Case BriefsHigh Courts

Punjab and Haryana High Court: This appeal was filed before a Single Judge Bench of Lisa Gill, J., by the Insurance Company challenging its liability to pay compensation to the claimants which was awarded by the Motor Accident Claims Tribunal.

Facts of the case were that the claim petition was filed under Section 166 of the Motor Vehicles Act, 1988, by the claimant-respondent and the same was decided by the Tribunal and compensation of Rs 2,89,012 along with interest at the rate of 6% per annum was awarded on account of injuries received by respondent in the motor vehicle accident. Appellant i.e. the insurance company contended that the Tribunal erred in holding that a valid driving license was present with the driver of the offending vehicle. Offending vehicle being a bus. It was further submitted that ‘unladen weight’ and ‘gross vehicle weight’ are distinct from each other. And according to the driving license he was not entitled to drive the bus.

High Court observed that the driving license found with the offending vehicle’s driver was valid for a transport vehicle. The appellant had failed to show that the driving license was valid for driving of Light Motor Vehicle Non-Transport, Transport Vehicle and Light Motor Vehicle CAB. It was also observed that the distinction between the ‘unladen weight’ and the ‘gross vehicle weight’ was irrelevant. Since appellant had failed to show that respondent was carrying an invalid driving license the appeal should be dismissed. Therefore, on finding no ground to interfere in the impugned order, this appeal was dismissed. [United India Insurance Co. Ltd. v. Gurchain Singh, 2018 SCC OnLine P&H 2723, decided on 20-12-2018]

Case BriefsHigh Courts

Delhi High Court: The Bench of Sanjeev Sachdeva, J. ordered mother-in-law of the petitioner to provide her an alternate accommodation and compensation under provisions of Protection of Women from Domestic Violence Act, 2005.

Petitioner and her husband lived together in the property which is subject matter in this case. In 2012, the husband left the matrimonial house and the respondent (mother-in-law) directed the petitioner to leave the house. She is alleged to have filed a suit for permanent injunction after which the litigation story began. After several litigations, the Metropolitan Magistrate passed a residence order in favour of the petitioner. It was alleged that the order was not complied with and moreover the mother-in-law sold the subject property to a third party while the matter was still pending adjudication before the court.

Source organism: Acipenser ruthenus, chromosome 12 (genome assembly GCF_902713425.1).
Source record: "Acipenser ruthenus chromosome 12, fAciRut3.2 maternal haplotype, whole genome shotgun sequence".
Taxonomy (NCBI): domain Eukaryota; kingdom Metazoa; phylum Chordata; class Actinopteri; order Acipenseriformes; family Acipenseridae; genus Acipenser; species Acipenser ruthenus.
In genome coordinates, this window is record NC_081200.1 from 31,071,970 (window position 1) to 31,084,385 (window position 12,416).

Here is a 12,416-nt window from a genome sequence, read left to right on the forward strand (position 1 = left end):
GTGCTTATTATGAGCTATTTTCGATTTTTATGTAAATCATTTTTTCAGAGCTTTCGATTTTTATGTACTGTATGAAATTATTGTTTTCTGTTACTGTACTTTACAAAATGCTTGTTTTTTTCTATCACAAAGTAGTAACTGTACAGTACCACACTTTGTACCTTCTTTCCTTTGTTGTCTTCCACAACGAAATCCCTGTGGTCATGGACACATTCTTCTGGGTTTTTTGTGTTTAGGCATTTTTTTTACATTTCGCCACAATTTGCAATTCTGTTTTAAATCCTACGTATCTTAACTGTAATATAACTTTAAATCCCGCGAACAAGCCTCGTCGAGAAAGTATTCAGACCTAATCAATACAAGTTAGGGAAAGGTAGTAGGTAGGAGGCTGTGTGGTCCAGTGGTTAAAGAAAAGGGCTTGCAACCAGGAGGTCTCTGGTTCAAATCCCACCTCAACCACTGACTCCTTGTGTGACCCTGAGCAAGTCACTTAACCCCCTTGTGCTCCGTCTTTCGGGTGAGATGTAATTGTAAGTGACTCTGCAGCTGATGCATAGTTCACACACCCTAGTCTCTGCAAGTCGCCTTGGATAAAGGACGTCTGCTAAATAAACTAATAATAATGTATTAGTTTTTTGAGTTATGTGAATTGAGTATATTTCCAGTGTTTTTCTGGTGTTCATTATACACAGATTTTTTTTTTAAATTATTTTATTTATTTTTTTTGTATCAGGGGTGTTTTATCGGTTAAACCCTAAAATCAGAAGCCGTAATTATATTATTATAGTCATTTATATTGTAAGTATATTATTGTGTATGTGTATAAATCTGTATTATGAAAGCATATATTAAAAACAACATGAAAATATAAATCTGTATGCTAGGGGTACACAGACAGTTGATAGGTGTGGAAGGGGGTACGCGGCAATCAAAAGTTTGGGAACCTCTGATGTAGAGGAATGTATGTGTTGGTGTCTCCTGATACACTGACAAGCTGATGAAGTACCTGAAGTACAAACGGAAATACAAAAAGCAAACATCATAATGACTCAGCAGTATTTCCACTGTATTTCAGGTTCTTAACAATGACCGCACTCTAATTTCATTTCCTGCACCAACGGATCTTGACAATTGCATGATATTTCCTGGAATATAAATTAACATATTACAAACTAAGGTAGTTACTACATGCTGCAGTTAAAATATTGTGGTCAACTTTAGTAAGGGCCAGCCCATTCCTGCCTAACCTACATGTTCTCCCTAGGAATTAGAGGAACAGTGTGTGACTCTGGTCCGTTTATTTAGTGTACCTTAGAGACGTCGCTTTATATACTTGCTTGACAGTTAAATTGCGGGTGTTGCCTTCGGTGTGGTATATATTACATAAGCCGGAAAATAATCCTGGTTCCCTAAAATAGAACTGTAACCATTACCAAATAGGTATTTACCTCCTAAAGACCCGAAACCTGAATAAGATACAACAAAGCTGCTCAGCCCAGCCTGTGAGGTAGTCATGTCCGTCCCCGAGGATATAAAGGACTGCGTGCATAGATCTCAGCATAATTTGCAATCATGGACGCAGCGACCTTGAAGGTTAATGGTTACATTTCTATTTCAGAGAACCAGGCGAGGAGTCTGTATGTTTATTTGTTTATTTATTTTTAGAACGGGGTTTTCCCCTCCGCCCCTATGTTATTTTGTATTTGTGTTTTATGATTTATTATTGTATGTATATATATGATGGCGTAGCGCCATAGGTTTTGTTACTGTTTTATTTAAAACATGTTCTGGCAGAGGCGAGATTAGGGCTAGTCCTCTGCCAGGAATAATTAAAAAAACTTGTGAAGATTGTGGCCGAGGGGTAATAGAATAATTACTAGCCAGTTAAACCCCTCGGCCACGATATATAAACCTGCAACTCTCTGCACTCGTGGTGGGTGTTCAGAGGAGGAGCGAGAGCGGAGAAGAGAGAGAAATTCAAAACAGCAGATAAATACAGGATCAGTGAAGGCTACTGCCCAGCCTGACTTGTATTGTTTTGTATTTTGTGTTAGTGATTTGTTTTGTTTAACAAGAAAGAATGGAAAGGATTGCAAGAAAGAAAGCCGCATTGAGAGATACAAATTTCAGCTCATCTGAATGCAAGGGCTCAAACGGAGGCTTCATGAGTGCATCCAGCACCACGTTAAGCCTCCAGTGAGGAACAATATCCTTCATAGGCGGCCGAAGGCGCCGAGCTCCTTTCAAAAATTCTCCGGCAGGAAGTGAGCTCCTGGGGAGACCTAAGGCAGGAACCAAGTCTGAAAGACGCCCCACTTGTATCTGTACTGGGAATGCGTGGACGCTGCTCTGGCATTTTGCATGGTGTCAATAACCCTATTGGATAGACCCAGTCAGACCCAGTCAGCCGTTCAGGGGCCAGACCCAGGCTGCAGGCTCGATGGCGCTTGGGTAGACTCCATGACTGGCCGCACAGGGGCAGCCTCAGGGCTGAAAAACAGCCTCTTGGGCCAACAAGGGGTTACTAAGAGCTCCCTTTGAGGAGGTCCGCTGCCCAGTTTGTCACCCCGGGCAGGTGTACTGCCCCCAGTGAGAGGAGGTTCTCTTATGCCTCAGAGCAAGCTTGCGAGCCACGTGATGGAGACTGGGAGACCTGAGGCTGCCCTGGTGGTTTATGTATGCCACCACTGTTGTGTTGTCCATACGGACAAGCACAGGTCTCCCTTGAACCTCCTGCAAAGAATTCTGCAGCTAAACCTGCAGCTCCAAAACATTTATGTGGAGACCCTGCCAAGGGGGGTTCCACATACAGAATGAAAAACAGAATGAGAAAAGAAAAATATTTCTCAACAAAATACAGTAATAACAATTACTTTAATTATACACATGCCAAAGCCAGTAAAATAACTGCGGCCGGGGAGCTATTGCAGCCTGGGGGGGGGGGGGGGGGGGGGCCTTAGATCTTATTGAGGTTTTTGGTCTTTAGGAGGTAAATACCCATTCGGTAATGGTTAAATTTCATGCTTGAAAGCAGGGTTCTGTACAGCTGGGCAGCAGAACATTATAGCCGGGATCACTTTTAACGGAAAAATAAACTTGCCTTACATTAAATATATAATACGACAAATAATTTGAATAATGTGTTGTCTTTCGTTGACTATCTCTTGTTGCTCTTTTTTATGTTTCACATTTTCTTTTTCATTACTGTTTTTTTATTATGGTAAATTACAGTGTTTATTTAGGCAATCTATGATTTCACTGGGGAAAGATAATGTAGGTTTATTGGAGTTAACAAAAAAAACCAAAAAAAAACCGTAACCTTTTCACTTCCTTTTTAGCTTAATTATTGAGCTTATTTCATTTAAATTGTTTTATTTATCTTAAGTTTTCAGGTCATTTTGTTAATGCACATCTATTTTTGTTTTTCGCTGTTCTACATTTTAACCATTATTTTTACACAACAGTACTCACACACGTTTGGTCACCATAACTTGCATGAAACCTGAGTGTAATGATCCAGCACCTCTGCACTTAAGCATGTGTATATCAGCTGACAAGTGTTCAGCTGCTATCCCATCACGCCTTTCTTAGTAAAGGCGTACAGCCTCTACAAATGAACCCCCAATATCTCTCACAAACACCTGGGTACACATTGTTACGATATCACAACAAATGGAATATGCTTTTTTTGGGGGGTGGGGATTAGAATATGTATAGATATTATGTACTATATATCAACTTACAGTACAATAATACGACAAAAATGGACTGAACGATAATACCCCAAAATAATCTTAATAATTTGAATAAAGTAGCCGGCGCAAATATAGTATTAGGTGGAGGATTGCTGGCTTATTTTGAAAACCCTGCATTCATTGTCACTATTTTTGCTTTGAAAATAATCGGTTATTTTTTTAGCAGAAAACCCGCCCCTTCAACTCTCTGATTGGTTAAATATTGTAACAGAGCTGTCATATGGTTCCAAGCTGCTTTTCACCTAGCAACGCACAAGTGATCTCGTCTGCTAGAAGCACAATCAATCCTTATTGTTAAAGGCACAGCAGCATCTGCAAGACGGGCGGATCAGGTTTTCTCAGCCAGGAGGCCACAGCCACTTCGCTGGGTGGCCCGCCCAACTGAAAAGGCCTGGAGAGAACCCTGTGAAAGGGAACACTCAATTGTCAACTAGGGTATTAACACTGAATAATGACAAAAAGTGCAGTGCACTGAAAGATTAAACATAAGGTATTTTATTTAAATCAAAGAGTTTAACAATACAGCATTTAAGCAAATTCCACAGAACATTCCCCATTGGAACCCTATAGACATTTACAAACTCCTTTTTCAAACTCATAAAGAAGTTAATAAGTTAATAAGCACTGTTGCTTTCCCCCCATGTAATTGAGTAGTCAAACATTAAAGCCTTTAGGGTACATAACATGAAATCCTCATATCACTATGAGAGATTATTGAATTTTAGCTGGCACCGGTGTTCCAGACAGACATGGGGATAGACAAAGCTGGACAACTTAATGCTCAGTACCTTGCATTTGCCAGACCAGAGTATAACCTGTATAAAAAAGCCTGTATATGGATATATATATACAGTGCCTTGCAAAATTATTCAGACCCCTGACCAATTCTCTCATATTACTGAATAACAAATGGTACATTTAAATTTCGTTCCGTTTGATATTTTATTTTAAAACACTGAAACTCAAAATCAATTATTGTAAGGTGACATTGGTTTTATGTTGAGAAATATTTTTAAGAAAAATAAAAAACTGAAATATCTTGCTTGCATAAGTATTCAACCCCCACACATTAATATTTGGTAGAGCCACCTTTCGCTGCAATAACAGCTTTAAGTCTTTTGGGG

Rajeev Ranjan Pandey, Advocate submitted on behalf of the petitioner that the respondent was liable to be prosecuted for breach of court orders.

The High Court referred to Sections 12, 19, 20 and 31 of the DV Act. It was noted that the subject property was sold for Rs 3,40,00,000. It was also noted that there was no order restraining the mother-in-law from selling the property and as such she could not be penalised under Section 31 which prescribe punishment for breach of court orders. In such a situation, the Court balanced the corresponding rights of the parties by directing the mother-in-law to provide an alternate accommodation in a property similar in nature in the same locality. Interim compensation of Rs 75,000 was also directed to be paid while pendency of proceedings Section 20 before the trial court. Furthermore, 1/6th of the sale consideration received was directed to be deposited with the trial court. The petition was disposed of in such terms. [Shachi Mahajan v. Santosh Mahajan, 2019 SCC OnLine Del 6418, dated 10-01-2019]

Case BriefsHigh Courts

“Urgent need to get out of the preconditioned mind of the majority who unfortunately see Spas and Massage Centres as brothel houses.”

Madras High Court: The Bench of N. Anand Venkatesh, J. allowed a petition filed by a spa therapist against her illegal confinement and quashed cases filed against owners of massage and spa centres in Tamil Nadu.

The instant petition arises out of an FIR registered by respondent under Immoral Traffic (Prevention) Act, 1956, against the manager of Willows Spa citing petitioner – an Indonesian spa therapist working therein – as a victim of prostitution. Pursuant to a police raid at the said spa, petitioner along with four other spa therapists was taken into custody and confined in a government vigilance home for nearly 26 days without even being informed of the grounds of her confinement. Aggrieved thereby, she filed the present petition seeking compensation for violation of her personal liberty and loss of personal reputation.

The Court opined that banning of cross-gender massaging would not guarantee stoppage of illegal activity and urged to change pre-conceived notions about massage and spa centres. It observed that cross-gender massages is a worldwide phenomenon and held that the police had no legal right to prevent a health spa being operated by anyone even if therapy is done to persons of one sex by those belonging to the opposite sex.